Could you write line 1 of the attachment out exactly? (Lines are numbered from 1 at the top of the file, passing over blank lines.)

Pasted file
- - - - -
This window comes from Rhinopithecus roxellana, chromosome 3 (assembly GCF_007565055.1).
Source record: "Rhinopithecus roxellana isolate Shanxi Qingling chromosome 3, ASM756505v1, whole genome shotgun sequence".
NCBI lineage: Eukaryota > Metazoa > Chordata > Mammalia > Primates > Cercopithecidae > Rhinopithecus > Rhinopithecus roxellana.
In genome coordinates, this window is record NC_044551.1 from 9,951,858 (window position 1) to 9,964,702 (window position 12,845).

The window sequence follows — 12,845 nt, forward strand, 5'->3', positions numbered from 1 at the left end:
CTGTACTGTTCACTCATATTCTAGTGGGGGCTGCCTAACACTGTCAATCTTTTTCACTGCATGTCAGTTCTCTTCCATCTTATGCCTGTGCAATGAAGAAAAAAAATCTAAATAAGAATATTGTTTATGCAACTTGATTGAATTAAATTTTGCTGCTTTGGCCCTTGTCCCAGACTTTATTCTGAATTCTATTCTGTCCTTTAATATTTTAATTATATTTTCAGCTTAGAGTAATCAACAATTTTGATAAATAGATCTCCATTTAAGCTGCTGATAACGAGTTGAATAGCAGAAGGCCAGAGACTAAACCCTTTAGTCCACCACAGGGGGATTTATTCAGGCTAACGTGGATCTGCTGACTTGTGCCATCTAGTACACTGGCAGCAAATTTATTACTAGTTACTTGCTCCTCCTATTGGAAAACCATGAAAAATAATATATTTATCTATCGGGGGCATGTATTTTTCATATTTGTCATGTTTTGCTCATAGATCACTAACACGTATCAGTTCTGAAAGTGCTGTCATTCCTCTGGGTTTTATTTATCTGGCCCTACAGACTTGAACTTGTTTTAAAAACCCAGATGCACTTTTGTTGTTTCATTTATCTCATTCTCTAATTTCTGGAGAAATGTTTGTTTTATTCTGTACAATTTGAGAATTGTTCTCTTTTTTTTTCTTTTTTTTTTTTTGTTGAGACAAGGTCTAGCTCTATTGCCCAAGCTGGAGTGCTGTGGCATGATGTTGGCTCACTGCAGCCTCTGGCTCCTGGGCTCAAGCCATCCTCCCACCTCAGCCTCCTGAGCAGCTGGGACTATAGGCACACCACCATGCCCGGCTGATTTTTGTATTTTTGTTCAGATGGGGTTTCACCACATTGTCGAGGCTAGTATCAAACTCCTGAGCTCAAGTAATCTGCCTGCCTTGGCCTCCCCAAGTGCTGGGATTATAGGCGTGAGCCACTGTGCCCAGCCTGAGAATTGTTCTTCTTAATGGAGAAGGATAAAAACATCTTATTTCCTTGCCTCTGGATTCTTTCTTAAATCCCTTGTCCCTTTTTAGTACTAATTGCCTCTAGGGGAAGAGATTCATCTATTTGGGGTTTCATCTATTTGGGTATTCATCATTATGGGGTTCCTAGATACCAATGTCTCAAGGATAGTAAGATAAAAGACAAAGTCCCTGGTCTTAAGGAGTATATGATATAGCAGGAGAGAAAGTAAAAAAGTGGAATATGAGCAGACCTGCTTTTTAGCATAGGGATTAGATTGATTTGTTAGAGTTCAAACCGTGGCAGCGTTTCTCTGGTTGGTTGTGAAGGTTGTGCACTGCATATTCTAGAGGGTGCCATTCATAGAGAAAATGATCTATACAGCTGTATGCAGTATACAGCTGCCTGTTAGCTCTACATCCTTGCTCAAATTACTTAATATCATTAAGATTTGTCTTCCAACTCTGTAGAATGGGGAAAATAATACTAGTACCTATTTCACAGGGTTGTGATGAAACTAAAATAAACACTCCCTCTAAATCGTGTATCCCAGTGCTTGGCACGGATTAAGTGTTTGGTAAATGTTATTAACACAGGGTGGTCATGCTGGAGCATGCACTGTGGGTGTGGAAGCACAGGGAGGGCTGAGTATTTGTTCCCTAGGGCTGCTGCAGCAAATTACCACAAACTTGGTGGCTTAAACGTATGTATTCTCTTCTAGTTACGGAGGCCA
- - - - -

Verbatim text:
This window comes from Rhinopithecus roxellana, chromosome 3 (assembly GCF_007565055.1).